What’s Next? Career Development for the Mid-Career Professional

On the final day of the 2019 LMA Annual Conference in Atlanta, Baker Donelson’s Chief Marketing & Business Development Officer, Adam Severson, The Tilt Institute’s President and Founder, Marcie Borgal Shunk, and I took the stage for a panel presentation entitled, "What’s Next? Career Development for the Mid-Career Professional." The panel was moderated Megan McKeon, Director of Business Development at Clark Hill.

We kicked off the presentation by sharing our circuitous career paths. I began my career focused on applying to law school while working as a legal assistant but took a sharp right turn when I instead became my firm’s first marketing coordinator. I rotated through several more senior roles to come to my current client-facing position.

Marcie also thought she’d attend law school but initially worked in economic consulting for lawyers on expert witness and litigation support. She then tried marketing consulting with a startup in Spain for a year, returned to the States, and joined BTI Consulting and LawVision before venturing out on her own to start The Tilt Institute.

Megan, in turn, did attend law school before deciding she didn’t want to practice. She entered the legal marketing arena and spent time at several larger firms before settling at Clark Hill, where she was recently promoted to director.

Adam started as a salesperson for a legal service provider before changing directions for an in-house position. He then rose through the ranks at several large firms before landing as Chief Marketing & Business Development Officer at Baker Donelson.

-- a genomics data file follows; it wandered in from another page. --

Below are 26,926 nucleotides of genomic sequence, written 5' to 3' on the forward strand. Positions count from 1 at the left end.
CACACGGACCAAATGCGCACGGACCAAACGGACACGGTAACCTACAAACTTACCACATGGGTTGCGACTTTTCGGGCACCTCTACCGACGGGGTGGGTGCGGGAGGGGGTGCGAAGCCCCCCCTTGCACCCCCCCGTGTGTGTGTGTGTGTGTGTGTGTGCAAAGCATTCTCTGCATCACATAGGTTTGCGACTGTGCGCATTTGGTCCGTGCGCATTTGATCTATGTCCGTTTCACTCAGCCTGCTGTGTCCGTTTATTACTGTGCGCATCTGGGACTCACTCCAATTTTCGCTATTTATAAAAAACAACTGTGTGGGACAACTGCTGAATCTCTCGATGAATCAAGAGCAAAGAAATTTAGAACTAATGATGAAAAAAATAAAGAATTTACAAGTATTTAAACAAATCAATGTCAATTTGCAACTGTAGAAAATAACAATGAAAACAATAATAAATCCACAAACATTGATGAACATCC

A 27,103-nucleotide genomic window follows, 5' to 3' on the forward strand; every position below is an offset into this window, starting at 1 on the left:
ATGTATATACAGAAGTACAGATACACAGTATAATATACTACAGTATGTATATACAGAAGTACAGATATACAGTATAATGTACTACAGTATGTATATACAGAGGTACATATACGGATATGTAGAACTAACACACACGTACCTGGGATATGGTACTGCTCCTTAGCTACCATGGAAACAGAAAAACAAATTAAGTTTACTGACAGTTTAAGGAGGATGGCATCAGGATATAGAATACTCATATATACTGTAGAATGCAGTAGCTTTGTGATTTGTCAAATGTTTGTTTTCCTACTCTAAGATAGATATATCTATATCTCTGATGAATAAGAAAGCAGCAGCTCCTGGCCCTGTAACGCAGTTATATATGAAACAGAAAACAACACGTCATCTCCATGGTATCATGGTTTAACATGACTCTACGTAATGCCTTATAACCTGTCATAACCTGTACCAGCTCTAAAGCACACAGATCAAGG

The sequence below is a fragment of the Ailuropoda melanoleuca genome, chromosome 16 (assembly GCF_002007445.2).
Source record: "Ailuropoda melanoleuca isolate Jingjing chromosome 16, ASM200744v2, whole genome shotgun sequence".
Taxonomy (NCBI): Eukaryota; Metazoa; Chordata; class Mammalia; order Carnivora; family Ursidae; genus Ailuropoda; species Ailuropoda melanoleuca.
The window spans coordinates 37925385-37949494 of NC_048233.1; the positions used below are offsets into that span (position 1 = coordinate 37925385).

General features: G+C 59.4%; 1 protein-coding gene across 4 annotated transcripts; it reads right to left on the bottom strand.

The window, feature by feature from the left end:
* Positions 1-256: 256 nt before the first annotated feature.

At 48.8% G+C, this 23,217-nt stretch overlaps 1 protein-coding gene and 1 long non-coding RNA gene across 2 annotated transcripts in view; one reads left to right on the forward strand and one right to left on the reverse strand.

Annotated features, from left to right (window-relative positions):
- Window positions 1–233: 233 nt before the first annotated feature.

The varying perspectives of a C-suite leader at a large firm, a consultant, and a director leading a diverse team to mine of a client-facing executive at a small firm converged at the same conclusion: While we all thought we would be doing something very different from what we are doing now, we wouldn’t change the path that got us there

Thank U, Next: Reflecting on Possible Change

Get comfortable in the gray. Change is constant everywhere, so learn to roll with it and learn that it is very rare to have something be as clearly defined as you would probably like it to be.

When considering a move, think about the open-mindedness of leadership and how firm culture will affect the team. Don’t focus as much on an elevated title as whether your work will be intellectually interesting in the long run. Do your research. Have conversations with your network and get to know the brand and reputation of the place you are considering before making a jump.

In rebranding myself from a support role to an administrative role within my firm, I directly disobeyed advice that the only way to get the lawyers to see me in a different light was to move firms. Carry yourself in a way that begets respect, speak with authority and demand that you are seen in a different way.

Movin’ on Up: Pursuing Advancement

Don’t expect to be thanked for doing exactly what is expected of you. If you want to shine, you have to go above and beyond the call of duty. Your thank you for doing your job is your paycheck.

Read articles from Harvard Business Review, attend industry conferences and programming outside of legal, such as American Marketing Association (AMA), to get different perspectives, and generally expand your reach by doing more research to further your professional development and enhance your credibility with your lawyers.